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Published on Mar 17, 2010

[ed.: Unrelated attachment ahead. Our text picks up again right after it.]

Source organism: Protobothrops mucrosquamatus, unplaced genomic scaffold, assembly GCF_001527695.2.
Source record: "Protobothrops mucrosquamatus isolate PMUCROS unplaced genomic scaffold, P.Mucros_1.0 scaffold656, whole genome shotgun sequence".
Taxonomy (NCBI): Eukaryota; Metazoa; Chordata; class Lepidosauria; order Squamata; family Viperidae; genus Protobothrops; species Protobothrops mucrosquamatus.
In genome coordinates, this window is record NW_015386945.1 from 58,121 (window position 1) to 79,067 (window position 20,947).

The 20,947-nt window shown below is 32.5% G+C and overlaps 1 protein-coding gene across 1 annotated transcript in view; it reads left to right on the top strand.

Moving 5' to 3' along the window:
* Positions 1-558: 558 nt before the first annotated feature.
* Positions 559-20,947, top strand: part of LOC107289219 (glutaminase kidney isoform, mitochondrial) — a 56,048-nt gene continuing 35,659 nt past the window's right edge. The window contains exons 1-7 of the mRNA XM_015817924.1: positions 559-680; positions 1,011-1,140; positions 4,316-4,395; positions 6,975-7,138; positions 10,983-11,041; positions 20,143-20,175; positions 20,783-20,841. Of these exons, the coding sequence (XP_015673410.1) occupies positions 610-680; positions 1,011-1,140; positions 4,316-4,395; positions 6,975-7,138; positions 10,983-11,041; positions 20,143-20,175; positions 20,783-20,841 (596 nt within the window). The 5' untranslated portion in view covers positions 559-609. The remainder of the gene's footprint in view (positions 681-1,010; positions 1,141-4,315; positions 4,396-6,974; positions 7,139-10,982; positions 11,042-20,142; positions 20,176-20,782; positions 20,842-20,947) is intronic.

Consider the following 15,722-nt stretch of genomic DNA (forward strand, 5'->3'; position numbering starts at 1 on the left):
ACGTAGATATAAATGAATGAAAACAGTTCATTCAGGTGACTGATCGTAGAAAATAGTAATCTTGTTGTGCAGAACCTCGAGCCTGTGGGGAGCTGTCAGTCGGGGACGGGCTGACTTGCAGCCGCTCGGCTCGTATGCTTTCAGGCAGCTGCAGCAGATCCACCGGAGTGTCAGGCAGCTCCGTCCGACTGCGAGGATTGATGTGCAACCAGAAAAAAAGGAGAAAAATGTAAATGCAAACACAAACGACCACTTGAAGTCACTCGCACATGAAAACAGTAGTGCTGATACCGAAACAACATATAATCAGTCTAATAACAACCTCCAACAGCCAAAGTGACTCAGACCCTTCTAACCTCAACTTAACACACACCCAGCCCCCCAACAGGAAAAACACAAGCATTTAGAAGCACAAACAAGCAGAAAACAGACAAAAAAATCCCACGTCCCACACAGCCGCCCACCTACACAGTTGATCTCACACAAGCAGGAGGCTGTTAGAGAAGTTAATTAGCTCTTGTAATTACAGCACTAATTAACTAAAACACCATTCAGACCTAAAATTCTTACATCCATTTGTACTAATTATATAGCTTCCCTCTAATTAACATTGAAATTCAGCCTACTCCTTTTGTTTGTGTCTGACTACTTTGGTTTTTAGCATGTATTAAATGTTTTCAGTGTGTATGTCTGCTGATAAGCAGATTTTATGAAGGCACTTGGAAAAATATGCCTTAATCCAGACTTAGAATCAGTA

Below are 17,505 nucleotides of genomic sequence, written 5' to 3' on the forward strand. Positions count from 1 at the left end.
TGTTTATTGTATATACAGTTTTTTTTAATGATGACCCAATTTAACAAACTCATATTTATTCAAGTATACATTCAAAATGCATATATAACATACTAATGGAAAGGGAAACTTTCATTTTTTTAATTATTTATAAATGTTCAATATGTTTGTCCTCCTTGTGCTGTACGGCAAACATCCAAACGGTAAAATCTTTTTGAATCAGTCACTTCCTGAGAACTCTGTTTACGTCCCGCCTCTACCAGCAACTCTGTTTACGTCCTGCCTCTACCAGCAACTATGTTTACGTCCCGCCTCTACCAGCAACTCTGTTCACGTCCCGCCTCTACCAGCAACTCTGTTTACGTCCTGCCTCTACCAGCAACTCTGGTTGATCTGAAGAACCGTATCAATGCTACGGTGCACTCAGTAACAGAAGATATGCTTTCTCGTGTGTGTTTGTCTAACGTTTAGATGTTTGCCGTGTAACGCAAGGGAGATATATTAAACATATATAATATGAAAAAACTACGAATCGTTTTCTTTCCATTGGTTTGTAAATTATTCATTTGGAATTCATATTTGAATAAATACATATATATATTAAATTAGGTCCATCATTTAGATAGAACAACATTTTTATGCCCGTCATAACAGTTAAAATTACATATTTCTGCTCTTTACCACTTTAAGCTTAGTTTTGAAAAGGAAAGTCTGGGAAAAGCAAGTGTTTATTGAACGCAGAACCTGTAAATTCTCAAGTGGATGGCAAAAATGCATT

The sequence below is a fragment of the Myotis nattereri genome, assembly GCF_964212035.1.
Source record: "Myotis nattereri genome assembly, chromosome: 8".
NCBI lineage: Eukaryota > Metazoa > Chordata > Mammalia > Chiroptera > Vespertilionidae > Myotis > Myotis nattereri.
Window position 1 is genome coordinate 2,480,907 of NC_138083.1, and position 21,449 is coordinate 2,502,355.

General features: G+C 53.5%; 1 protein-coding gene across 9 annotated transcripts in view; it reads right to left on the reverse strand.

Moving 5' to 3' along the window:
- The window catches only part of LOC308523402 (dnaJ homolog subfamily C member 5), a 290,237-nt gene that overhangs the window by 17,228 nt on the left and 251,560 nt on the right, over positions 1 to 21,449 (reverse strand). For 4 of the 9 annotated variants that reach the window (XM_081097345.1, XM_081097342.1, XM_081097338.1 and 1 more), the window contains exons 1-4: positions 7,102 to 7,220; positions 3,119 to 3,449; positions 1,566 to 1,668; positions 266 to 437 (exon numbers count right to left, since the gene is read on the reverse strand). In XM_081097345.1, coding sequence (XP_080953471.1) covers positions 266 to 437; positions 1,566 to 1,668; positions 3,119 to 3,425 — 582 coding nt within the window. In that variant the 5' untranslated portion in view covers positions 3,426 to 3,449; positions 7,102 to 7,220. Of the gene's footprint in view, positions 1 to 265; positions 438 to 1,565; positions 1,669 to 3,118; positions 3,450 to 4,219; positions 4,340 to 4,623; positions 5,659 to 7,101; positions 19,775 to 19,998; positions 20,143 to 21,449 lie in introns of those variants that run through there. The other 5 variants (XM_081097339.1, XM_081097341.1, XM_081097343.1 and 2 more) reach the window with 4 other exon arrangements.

The "first pop" of a model internal combustion engine is a big moment for the builder. In this case, over two years of work by builder Tom Boyer was put to the test. The build of this engine, which was designed by the late Jerry Howell, has been documented in still photos at www.CraftsmanshipMuseum.com/HowellV4.htm. The Internet Craftsmanship Museum is a project of the Joe Martin Foundation for Exceptional Craftsmanship, and Tom Boyer, a retired toolmaker and expert machinist is employed by the Foundation to host the museum and also build projects so visitors can see metalworking tools in action. With the exception of the cast intake and exhaust manifolds, the entire engine is machined from solid billet stock. The block is made from 7075 aluminum and has over 200 hours of machining time in it alone. The design is a V4 with fork and blade rods, built-up crankshaft, twin camshafts and overhead valves with exposed pushrods and rockers. It has a single carburetor and hall-sensor ignition with tiny sparkplugs by Rimfire. It displaces 30 cc. The radiator is machined from 8 pieces of 1/2" square brass stock with an upper and lower tank soldered to them. The first try on March 16th was technically a success, although run time was limited to about one second or so at a time. Tom spent that night going over each part of the engine in his mind, made a few minor adjustments the next morning and on the 17th it finally fired up for a good, continuous run. (This takes place at about the 2:30 mark of the video if you are in a hurry.) The founder, Joe Martin was present for the first pop on the 16th. Museum director Craig Libuse did the filming. The engine is now on display in the Craftsmanship Museum at 3235 Executive Ridge, Vista, CA 92081 and can be seen by visitors M-F, 9-4. Tom is always happy to start this engine and our first project, a 14 cc 4-cylinder in-line engine called the "Seal." The museum web site is www.CraftsmanshipMuseum.com.